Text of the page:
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Mar 21, 2024 MOST Staff

Alumni Spotlight: M.O.S.T. Gave Miriam Macario-Rivera More than a Scholarship

“My first two years of high school, I went to the Immaculate Conception. When that school closed I was a little sad about it, but my mom was really keen on me going to another Catholic school, and we knew we had the support of M.O.S.T.,” said Miriam Macario-Rivera, a 2022 ST. Agnes Academy graduate and current Loyola University sophomore studying communications.

“I remember the first day I met Miriam. Her eyes were wide open looking at the school and she said: ‘Wow, this school is wonderful, I hope I can get in,’” recalled Leticia Mendoza, who works in the St. Agnes admissions department, and also serves as a M.O.S.T. Parent Ambassador.

“My answer was ‘YES, you can be part of this community.’ She is a wonderful young lady, enthusiastic and always open to learning and leading her classmates in projects,” said Leticia. “I always saw Miriam in the hallways smiling and involved in all sorts of school activities as well.”

But it took a while for Miriam to find her footing in her new school. A M.O.S.T. Scholar since Pre-K at Our Lady of Sorrows School, Miriam entered St. Agnes Academy at an awful time for new students, when the world was stuck at home waiting out a global pandemic.

“It was hard getting thrown into a new environment with people being distanced because of COVID. I was starting there as a junior and a lot of people had already made their friend groups,” Miriam said. “To tell you the truth, it was kind of lonely. I had never been the new kid before. But when we came back in person, I made a bunch of friends, improving my high school experience.”

Supported by her growing social circle, Miriam thrived at St. Agnes, throwing herself into Beta Club, Spanish Club, the school’s Thespian Society, and other clubs and activities. She also felt empowered by her teachers to succeed academically, particularly an English teacher named Sarah Phifer.

“We read the classics such as Jane Austen and Beowulf, and there was this one book called A Thousand Splendid Suns that really made an impression on me,” said Miriam. “Most of our time in class was spent discussing certain thoughts we had about literature, and her personality made the class interesting. She focused on us being able to write well, which terrified a lot of the class because she was very critical when it came to our essays and whatnot, but she was a great person and I loved her to pieces.”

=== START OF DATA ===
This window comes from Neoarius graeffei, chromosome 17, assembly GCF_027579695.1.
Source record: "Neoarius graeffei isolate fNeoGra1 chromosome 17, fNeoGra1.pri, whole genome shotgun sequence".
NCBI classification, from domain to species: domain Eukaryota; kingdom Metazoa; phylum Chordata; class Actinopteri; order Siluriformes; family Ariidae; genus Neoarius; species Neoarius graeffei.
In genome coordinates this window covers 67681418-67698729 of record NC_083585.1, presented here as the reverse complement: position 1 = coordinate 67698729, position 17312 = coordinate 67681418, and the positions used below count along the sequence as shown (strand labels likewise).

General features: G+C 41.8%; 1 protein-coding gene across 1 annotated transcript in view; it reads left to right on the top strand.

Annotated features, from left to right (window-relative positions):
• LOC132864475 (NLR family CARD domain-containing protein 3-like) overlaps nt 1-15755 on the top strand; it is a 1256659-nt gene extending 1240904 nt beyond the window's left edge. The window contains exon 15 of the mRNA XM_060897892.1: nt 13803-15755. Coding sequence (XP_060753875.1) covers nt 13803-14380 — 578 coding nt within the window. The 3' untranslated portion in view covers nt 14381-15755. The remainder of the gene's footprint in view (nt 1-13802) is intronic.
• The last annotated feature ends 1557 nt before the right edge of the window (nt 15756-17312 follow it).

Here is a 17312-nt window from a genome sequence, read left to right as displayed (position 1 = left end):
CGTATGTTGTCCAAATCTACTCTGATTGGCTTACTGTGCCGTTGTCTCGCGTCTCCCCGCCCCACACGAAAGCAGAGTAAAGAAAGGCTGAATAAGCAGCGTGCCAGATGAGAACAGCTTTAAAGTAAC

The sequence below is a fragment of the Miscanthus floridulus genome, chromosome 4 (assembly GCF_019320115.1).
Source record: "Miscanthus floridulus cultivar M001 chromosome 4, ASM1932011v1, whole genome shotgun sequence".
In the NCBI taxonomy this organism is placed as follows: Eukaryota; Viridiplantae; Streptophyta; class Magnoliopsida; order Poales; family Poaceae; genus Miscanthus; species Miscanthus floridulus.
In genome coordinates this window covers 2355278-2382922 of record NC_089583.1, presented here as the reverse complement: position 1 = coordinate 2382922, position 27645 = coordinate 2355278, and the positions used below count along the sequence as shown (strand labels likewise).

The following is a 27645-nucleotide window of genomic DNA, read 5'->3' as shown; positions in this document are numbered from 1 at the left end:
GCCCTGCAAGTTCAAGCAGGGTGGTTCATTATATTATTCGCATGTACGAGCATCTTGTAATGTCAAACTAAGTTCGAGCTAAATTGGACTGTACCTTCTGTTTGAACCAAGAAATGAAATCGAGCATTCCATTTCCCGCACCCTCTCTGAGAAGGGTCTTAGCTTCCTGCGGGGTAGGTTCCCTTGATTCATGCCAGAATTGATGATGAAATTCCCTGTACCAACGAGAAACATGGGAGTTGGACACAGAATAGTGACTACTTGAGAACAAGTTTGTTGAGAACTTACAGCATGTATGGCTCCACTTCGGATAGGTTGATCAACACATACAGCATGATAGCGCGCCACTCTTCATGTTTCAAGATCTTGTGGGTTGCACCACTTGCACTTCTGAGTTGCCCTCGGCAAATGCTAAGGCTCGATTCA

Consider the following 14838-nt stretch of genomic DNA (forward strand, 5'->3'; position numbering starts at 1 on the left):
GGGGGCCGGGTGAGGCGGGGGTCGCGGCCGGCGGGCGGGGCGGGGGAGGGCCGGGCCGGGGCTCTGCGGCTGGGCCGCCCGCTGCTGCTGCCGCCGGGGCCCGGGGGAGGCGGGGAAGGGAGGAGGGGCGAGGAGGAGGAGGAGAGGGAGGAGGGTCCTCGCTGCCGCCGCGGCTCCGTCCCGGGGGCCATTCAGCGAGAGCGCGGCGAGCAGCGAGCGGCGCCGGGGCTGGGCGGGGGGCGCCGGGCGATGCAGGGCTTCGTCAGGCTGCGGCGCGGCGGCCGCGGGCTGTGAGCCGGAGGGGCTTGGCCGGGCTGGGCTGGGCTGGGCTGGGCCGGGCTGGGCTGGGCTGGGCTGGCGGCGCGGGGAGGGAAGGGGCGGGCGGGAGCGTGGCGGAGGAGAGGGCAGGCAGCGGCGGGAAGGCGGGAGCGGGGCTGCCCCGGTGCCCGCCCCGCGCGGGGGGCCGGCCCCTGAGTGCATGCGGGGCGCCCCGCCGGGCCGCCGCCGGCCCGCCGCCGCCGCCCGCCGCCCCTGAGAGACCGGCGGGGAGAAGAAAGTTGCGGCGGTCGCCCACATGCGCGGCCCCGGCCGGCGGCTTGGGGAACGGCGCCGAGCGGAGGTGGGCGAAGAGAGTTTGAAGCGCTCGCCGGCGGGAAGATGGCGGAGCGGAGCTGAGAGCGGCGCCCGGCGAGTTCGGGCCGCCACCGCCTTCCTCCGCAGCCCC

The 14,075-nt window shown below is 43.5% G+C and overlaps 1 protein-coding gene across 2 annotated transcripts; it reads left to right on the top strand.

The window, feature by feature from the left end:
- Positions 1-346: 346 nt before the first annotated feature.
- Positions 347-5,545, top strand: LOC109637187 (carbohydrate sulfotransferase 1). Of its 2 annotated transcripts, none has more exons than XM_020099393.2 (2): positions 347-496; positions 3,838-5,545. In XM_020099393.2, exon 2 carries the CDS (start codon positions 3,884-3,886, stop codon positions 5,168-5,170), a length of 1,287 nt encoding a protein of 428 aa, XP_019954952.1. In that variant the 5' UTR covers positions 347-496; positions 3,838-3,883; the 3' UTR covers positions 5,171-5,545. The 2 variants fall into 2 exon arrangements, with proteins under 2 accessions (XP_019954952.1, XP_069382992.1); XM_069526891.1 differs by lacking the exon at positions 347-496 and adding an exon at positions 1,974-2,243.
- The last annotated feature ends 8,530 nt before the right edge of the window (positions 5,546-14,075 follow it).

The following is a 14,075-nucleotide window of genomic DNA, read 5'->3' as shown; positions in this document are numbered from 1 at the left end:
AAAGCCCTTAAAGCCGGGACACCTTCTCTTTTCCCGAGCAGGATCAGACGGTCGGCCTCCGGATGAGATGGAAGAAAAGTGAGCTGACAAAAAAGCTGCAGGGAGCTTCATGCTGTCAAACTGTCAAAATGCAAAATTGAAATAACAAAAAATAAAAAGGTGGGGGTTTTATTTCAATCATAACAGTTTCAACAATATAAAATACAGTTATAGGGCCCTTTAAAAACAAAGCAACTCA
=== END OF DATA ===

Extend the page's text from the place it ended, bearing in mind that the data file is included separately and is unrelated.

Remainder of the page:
Armed with a love of literature and a passion for theatre, Miriam headed to New Orleans to begin college at Loyola, entering as a freshman musical theatre major. After a change of heart, she transitioned to communications, which she hopes will open her future career to a wider array of opportunities.

“I just want to be able to get a job that suits me, preferably in a nice, cozy office with great coworkers. But I am always down for new experiences that will lead to me creating a stable, happy, independent life,” she said. “I'm not 100% sure what I want to do with my degree, but I do know what I want my life to look like once I graduate.”

While Miriam looks ahead to the many branching paths ahead of her, she also looks back with appreciation at the role M.O.S.T. played in getting her where she is today.

“M.O.S.T. gives students like me opportunities we might not have had otherwise, which is very important and very special,” she said. “But M.O.S.T. does more than that for students. They reached out to me regularly, checked up on me, and arranged events where I could get to know other students from different schools. In fact, during our year’s M.O.S.T. Senior Reception, I met this girl, Aspen McCraw who I had gone to middle school with. We were like: ’Oh my gosh, I haven't seen you in a hot minute! How are you?’ If it hadn’t been for the reception, I probably wouldn’t have reconnected with her again.”

“M.O.S.T. isn’t some random benefactor giving students like me scholarships,” she said. “The tuition support gave me the opportunity, but I definitely wouldn't have been able to get through high school, both emotionally and physically, without M.O.S.T.”

Published by MOST Staff March 21, 2024